We live in a country where the right to speak whatever nonsense that comes into your head, be it true or false, hateful of compassionate is mostly protected by under constitutional law. You can deny the holocaust, proclaim that the world was created by a space alien god, promote the supremacy of one race over others, refuse to acknowledge science and spew forth sexist insults against women and the law will protect you – And it should. To deny one side the right to speak is to limit the free discussion of ideas on all sides. By silencing the extremes, we risk that sane discourse will die away as well.
So, how do we as a people who believe strongly in freedom of speech stand against that which is reprehensible? How do we fight back when the opposition stirs our soul to action with its hateful words and when calling senators does not seem powerful enough?
Let’s start with protests which are a phenomenal way to stir up the media and rally groups together for a cause. That being said, there are a few major problems with the protest movement as of late. First, protests may quickly turn to riots. I can’t stomach most of what Milo Yiannopoulos says but the rioters who cause his events to be canceled are only bringing more attention to his ideas. He will continue to use such occurrences to make himself a martyr for his cause. The second issue with protests is the use of ignorant, often vulgar shock tactics to draw attention. Dressing as a woman’s vagina does not make a point about women’s rights. Carrying a poster depicting an aborted fetus may shock but it speaks little truth about your cause. Again, such nonsense gives the opposition fuel and prevents you from changing minds that are in fact open to change.
This brings me to my next point: Engaging in meaningful discourse. Bill Maher is having to defend his decision to have Milo Yiannopoulos appear on his show with another scheduled guest, Jeremy Scahill, canceling his scheduled appearance. While on the surface, this may seem like a good protest, but it is ineffective and short sighted. Again, it only brings more attention to the opposition. Worse than that, it eliminates the opportunity for Scahill to provide a rebuttal to Yiannopoulos’ ideas. If we are to spread truth, we must be willing to engage with the opposition openly for the sake of changing minds. Yiannopoulos is unlikely to ever change his mind on his most provocative topics, but those who follow him or those still on the fence, might be persuaded.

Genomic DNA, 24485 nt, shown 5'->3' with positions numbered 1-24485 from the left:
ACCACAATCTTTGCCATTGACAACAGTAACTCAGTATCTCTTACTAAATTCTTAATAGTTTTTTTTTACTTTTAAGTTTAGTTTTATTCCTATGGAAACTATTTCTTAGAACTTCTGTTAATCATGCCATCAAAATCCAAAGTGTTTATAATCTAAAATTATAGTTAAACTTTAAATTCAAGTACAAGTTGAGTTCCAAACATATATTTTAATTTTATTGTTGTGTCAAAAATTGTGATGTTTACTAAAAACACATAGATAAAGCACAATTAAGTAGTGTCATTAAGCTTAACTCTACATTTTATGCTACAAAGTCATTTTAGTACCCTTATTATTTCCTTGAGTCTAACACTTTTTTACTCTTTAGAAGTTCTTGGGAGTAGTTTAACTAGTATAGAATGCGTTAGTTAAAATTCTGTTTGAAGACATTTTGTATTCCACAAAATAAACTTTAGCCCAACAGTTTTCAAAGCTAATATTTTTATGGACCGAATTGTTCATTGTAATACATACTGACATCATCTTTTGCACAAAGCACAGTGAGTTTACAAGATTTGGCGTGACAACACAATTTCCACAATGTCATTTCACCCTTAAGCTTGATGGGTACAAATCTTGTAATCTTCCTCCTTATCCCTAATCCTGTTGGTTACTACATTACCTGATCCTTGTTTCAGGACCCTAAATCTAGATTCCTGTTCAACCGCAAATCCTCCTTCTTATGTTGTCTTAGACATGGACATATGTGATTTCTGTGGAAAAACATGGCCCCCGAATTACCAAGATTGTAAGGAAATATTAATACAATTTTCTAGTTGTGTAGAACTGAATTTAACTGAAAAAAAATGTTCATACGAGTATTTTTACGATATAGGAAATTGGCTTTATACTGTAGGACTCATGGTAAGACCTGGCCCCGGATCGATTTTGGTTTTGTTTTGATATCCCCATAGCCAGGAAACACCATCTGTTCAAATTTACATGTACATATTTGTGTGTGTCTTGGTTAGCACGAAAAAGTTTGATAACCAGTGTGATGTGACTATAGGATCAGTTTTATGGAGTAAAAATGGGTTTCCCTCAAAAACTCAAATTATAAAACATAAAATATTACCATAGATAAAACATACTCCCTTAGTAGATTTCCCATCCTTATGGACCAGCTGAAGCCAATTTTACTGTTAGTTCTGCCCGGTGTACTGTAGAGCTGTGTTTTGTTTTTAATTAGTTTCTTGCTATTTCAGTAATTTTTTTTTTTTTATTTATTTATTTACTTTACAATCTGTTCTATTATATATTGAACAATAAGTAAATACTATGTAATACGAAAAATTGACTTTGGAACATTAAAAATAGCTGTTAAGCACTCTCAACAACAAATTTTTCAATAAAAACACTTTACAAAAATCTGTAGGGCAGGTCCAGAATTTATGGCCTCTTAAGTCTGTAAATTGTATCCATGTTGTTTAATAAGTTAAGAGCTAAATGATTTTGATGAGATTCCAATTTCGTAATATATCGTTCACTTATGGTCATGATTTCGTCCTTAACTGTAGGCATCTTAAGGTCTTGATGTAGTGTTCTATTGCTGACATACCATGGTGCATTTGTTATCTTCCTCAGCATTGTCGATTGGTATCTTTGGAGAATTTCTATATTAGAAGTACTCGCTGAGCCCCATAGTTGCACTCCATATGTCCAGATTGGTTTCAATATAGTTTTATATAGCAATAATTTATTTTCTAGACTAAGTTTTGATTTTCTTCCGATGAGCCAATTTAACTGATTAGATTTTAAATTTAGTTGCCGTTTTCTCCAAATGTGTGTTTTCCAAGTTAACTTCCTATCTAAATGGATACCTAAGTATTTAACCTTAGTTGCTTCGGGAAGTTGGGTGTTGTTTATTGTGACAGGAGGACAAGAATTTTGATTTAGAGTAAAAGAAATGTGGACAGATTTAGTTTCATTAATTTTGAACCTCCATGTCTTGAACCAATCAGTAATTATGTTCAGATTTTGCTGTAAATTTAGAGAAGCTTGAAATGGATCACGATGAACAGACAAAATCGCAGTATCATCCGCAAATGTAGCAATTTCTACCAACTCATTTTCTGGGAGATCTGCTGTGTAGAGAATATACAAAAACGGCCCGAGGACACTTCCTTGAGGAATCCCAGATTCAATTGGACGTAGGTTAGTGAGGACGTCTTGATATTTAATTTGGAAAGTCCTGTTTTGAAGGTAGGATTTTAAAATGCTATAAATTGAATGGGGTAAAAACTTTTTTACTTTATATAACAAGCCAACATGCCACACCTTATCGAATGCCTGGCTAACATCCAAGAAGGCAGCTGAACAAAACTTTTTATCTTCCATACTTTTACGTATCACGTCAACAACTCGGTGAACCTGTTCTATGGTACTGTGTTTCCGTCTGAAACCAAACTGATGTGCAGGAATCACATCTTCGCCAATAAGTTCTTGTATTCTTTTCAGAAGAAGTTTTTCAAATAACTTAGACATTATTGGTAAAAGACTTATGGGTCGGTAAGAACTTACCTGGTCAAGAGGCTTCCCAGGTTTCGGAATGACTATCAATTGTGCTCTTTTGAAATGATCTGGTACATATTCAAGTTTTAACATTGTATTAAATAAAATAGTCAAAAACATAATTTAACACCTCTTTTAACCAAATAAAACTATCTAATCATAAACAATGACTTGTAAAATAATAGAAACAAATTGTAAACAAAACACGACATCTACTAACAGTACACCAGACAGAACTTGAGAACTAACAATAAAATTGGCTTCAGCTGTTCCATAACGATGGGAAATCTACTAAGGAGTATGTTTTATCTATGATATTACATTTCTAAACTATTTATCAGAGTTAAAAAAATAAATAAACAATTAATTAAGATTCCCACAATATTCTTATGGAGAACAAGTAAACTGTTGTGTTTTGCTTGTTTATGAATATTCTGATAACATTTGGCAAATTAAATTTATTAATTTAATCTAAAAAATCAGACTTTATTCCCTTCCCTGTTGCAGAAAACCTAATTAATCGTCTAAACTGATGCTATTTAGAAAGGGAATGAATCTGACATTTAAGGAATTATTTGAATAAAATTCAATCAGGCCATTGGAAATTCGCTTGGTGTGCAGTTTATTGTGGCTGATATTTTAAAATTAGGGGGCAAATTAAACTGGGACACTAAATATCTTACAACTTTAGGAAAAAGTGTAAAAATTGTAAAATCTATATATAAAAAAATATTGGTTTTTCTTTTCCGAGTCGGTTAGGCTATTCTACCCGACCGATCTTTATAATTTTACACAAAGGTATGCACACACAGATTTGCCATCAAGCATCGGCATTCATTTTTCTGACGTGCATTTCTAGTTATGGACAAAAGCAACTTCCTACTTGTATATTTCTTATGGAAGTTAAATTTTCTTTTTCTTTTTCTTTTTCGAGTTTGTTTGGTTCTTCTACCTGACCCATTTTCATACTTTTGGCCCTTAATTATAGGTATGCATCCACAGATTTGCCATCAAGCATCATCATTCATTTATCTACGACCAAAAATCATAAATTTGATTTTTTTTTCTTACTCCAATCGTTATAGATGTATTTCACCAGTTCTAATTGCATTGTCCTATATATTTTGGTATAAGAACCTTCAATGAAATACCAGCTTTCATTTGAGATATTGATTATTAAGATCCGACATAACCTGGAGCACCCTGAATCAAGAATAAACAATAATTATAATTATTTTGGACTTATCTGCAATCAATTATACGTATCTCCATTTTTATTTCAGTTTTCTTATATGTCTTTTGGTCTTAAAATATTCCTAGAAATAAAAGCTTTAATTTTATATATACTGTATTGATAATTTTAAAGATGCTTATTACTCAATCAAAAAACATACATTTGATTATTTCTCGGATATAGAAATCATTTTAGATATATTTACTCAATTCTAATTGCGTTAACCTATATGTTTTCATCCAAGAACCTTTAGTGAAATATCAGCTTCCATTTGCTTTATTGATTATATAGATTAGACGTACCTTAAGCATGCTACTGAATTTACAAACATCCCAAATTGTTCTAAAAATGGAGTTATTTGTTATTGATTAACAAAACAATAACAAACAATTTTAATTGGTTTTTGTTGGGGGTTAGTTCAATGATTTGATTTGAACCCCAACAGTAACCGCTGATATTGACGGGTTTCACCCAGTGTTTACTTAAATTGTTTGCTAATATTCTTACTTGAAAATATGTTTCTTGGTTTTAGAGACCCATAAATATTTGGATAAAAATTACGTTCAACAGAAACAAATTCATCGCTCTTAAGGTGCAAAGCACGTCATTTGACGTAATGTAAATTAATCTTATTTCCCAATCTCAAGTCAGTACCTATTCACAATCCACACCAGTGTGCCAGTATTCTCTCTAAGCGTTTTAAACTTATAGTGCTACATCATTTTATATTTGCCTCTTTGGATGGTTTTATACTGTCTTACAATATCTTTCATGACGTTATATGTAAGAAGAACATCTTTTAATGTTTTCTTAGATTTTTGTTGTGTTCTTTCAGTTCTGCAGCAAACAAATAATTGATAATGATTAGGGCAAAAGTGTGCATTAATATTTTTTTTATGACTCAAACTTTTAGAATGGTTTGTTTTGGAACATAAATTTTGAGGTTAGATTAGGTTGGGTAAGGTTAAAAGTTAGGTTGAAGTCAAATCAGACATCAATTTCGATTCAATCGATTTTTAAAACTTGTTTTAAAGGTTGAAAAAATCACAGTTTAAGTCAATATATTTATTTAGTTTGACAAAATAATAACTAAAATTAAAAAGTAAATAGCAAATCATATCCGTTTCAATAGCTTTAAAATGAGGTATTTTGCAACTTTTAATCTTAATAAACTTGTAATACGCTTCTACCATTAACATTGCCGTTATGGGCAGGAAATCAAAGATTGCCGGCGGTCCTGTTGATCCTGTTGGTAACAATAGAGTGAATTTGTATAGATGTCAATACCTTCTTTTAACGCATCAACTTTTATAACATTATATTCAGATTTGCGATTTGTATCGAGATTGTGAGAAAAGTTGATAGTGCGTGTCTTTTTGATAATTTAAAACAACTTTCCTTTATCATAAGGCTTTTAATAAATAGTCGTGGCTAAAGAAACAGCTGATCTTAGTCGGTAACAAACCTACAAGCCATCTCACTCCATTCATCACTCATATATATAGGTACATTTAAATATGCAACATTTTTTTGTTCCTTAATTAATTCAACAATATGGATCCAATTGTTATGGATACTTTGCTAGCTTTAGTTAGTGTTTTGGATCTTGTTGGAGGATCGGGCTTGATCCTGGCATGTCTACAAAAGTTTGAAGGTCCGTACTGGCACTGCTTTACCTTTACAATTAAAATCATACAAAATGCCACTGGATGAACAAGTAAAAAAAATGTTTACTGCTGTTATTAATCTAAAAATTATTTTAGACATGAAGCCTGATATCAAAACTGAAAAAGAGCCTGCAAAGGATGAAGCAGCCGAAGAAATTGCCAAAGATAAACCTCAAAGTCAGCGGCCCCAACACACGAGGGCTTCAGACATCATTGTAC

It’s unlikely that I or you, dear reader, will even get to the national stage in terms of discourse, but there are still ways to effectively engage in meaningful conversations and even arguments against such revolting ideas. Everyone in today’s world is on some form of social media and that may be your first instinct. Unfortunately, arguments made on Twitter and Facebook are rarely productive. Face to face, personal conversations are. If a friend or family member says something you disagree with, it is alright to graciously disagree and present evidence to your point. We are often too cautious in these areas. Also, those who write, should write. Local papers need thoughtful opinion pieces and even national news sources print letters to the editor. Engage with the media however you can.
Finally, many of us are too far removed from our local elections and pollical representatives. Hopefully the changing pollical climate will unleash a wave of town hall participants and engaged voters. We’ve certainly seen the stirrings of such a movement, but we must not let the enthusiasm diminish. Whether the issue is chickens in the city limits, school choice, or community budgeting, be informed and show up to the discussions. Such actions force elected officials to pay attention to the needs and desires of their constitutions.
For now, as a closeted liberal, I can’t join the fight in the way I would like… But soon. There are changes coming to my life which promise the freedom to speak.